eenagers from China’s wealthiest regions have outdone students in some of the richest countries of the world in an annual international test taken for reading, math and science. The results show that most 15-year-old Chinese students aced the test in all three categories, achieving the maximum highest level 4 rating. Majority of the students belonged to Beijing, Shanghai, and the eastern provinces of Jiangsu and Zhejiang.The findings were reported following the results of the 2018 Program International Student Assessment (PISA), an international standardized testing that gauges the efficacy of education systems around the world. The test is conducted every three years by the Organization for Economic Cooperation and Development (OECD), a body of the world’s richest economies.Chinese students’ rise to the top meant that the previous test’s leader, Singapore, was pushed to the second spot. For years, Singapore’s education system has been ranked as one of best in the world, with its students regularly featured at the top of various global educational tests. However, the study said that the difference in Singapore’s scores compared to the four Chinese regions was not “statistically significantly different”.Students in the US were ranked at level 3 for reading and science, and level 2 for math. British teens achieved a level 3 ranking in all three categories.

Selected Performance?

Although China’s success is nothing but remarkable, it has nonetheless drawn criticism for not exactly representing the overall ability of Chinese student body. Considering that the test only accounted for four wealthy Chinese regions, it is safe to say that the results do not indeed present a wider picture of the Chinese education system. There are millions of students enrolled in schools across the rest of China, with a major chunk of that student body living in rural areas. 

15-year-old Chinese students aced reading, math and science categories in PISA 2018 test, outshining peers from some of the richest countries in the world

For the test’s 2012 iteration, PISA only tested Chinese students from the Shanghai region. Although the results were impressive, PISA did draw flak for misrepresenting the Chinese education system and its effectiveness. In 2015, four provinces were included – Shanghai, Beijing, Jiangsu and Guangdong.In the 2018 PISA report, OECD Secretary-General Angel Gurria said the performance of Chinese students was highly impressive given that the average income levels in those regions were below the OECD average.These four provinces/municipalities in eastern China are far from representing China as a whole, but the size of each of them compares to that of a typical OECD country, and their combined populations amount to over 180 million,” he said. “The quality of their schools today will feed into the strength of their economies tomorrow.”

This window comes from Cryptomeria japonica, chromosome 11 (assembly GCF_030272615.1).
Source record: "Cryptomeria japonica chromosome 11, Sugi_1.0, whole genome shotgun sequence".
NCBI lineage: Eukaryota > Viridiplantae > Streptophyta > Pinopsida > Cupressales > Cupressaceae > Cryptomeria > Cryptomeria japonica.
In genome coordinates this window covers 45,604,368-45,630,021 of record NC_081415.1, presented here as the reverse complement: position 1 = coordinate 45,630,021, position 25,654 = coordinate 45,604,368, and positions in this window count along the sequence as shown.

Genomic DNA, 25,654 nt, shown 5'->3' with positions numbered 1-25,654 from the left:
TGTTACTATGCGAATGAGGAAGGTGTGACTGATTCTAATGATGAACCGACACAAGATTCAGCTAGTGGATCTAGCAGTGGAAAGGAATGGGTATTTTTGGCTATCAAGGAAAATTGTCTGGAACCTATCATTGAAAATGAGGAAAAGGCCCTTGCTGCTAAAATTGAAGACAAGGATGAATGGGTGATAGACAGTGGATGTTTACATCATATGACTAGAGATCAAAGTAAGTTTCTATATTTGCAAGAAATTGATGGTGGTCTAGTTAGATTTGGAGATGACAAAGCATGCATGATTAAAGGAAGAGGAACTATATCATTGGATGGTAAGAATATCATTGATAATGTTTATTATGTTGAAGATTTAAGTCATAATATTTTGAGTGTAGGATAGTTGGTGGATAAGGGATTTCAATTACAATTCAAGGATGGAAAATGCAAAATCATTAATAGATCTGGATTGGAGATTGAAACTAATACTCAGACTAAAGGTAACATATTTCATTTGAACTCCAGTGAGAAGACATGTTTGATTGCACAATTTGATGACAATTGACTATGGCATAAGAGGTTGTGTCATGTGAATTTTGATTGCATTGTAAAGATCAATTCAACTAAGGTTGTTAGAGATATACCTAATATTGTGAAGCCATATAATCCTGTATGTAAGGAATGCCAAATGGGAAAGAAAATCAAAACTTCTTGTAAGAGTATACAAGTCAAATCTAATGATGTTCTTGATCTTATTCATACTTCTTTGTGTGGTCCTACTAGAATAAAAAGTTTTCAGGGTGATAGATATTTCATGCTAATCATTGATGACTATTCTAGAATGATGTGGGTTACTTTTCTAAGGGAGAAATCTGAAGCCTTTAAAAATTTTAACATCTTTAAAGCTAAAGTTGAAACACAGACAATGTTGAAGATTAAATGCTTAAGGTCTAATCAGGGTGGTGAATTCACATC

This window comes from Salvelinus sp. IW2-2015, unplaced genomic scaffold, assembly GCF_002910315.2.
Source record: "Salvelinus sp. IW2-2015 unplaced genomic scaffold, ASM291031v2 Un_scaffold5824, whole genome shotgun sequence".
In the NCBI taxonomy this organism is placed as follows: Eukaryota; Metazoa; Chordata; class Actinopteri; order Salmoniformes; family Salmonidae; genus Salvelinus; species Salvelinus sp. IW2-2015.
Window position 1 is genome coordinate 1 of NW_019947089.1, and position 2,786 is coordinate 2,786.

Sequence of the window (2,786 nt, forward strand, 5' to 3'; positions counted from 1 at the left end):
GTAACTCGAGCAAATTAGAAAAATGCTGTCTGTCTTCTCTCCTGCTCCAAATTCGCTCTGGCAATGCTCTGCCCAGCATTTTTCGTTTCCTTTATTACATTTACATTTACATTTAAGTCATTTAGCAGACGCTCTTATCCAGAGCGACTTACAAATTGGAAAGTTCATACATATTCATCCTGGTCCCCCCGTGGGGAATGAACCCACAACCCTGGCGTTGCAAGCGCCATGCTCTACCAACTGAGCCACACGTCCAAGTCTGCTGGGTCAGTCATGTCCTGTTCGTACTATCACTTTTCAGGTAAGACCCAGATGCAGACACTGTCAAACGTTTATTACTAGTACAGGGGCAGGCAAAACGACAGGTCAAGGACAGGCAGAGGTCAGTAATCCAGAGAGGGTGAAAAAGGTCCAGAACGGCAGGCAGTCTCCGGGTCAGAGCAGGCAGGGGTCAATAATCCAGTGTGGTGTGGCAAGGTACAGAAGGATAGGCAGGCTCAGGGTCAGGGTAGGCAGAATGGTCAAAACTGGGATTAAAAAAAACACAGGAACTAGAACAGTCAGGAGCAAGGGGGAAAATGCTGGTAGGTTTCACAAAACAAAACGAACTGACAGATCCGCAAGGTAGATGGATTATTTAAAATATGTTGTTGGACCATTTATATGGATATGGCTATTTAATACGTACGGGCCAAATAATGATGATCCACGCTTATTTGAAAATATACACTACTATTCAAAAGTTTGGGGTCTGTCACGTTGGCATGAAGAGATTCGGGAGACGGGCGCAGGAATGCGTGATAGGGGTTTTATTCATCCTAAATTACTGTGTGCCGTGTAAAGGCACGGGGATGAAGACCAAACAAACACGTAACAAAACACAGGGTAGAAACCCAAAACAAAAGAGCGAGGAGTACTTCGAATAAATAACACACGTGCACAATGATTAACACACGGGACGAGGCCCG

Only A Gauge 

According to PISA, the test’s aims are far from initiating a competitions between nations or show who is better. Rather, the test is an important means to provide “useful information to educators and policy makers concerning the strengths and weaknesses of their country’s education system”.“When ranking countries, economies and education systems in PISA, it is important to consider the social and economic context in which education takes place,” the report said.The 2018 PISA test was attempted by a record 600,000 students across 79 countries and territories, the OECD said.In Europe, the top honors went to a surprise candidate – Estonia. Estonia outshone major European economies, including the UK. Estonia was placed third in science, while the UK was 15th. In reading, Estonia was ranked sixth, while UK lagged far behind at the 22nd place.

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